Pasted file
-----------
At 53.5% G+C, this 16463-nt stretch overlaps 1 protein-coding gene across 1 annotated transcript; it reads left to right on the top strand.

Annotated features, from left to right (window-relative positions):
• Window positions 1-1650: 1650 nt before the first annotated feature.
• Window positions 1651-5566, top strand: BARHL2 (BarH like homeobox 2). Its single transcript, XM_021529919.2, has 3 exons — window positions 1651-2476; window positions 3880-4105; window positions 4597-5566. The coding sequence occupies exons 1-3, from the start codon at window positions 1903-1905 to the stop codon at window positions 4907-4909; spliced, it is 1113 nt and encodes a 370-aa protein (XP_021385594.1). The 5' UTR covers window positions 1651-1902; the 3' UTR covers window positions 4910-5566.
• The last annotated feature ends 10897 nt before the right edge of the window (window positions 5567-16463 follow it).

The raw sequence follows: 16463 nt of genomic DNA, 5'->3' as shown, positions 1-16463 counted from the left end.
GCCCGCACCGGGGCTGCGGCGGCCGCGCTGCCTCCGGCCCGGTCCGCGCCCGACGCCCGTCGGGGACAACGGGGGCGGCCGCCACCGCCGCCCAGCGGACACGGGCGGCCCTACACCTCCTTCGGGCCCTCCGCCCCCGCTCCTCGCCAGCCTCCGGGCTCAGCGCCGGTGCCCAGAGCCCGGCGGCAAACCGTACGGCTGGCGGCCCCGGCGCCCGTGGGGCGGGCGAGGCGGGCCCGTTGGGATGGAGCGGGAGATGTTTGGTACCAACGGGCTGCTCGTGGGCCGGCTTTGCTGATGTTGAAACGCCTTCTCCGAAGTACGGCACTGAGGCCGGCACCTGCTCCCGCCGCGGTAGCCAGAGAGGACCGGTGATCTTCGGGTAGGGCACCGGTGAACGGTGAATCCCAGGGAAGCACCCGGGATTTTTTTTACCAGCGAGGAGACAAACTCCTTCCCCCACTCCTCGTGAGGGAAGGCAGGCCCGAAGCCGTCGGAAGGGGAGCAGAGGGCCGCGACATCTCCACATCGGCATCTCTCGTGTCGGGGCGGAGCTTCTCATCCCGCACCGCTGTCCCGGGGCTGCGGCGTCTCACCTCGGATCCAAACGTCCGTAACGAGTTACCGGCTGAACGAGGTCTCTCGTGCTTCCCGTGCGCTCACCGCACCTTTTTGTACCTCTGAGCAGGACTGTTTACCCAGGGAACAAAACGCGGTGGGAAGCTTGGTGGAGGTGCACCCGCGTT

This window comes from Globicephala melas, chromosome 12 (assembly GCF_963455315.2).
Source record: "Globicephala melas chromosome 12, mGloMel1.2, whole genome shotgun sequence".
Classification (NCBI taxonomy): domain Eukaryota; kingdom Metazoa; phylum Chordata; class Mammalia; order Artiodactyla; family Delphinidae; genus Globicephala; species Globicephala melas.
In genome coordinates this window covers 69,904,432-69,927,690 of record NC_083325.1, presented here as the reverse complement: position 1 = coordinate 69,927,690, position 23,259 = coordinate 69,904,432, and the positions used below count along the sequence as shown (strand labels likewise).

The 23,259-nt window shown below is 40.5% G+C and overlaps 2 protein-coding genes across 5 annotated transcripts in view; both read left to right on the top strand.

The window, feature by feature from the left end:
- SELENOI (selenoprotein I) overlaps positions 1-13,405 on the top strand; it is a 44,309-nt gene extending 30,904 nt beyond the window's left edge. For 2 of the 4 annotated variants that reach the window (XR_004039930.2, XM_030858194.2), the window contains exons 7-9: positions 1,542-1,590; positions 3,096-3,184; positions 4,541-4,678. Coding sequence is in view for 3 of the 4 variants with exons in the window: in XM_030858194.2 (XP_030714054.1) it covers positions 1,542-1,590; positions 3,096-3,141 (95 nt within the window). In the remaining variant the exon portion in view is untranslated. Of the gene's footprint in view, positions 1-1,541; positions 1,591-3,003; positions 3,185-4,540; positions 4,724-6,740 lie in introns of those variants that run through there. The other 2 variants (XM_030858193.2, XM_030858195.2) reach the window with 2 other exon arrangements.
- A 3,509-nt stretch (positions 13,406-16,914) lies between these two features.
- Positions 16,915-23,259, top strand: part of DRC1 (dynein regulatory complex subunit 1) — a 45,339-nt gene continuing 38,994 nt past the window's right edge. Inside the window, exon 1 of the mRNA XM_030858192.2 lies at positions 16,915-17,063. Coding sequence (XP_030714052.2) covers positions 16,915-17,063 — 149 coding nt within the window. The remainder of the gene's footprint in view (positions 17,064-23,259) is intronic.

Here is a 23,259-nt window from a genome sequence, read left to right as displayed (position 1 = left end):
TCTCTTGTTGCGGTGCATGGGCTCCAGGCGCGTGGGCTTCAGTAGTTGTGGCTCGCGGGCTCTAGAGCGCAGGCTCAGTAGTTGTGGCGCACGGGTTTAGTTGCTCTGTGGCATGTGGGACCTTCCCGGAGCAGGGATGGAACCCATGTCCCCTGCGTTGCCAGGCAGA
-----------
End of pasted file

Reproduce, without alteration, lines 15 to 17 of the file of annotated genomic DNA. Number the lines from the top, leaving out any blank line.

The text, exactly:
- A 3,509-nt stretch (positions 13,406-16,914) lies between these two features.
- Positions 16,915-23,259, top strand: part of DRC1 (dynein regulatory complex subunit 1) — a 45,339-nt gene continuing 38,994 nt past the window's right edge. Inside the window, exon 1 of the mRNA XM_030858192.2 lies at positions 16,915-17,063. Coding sequence (XP_030714052.2) covers positions 16,915-17,063 — 149 coding nt within the window. The remainder of the gene's footprint in view (positions 17,064-23,259) is intronic.

Here is a 23,259-nt window from a genome sequence, read left to right as displayed (position 1 = left end):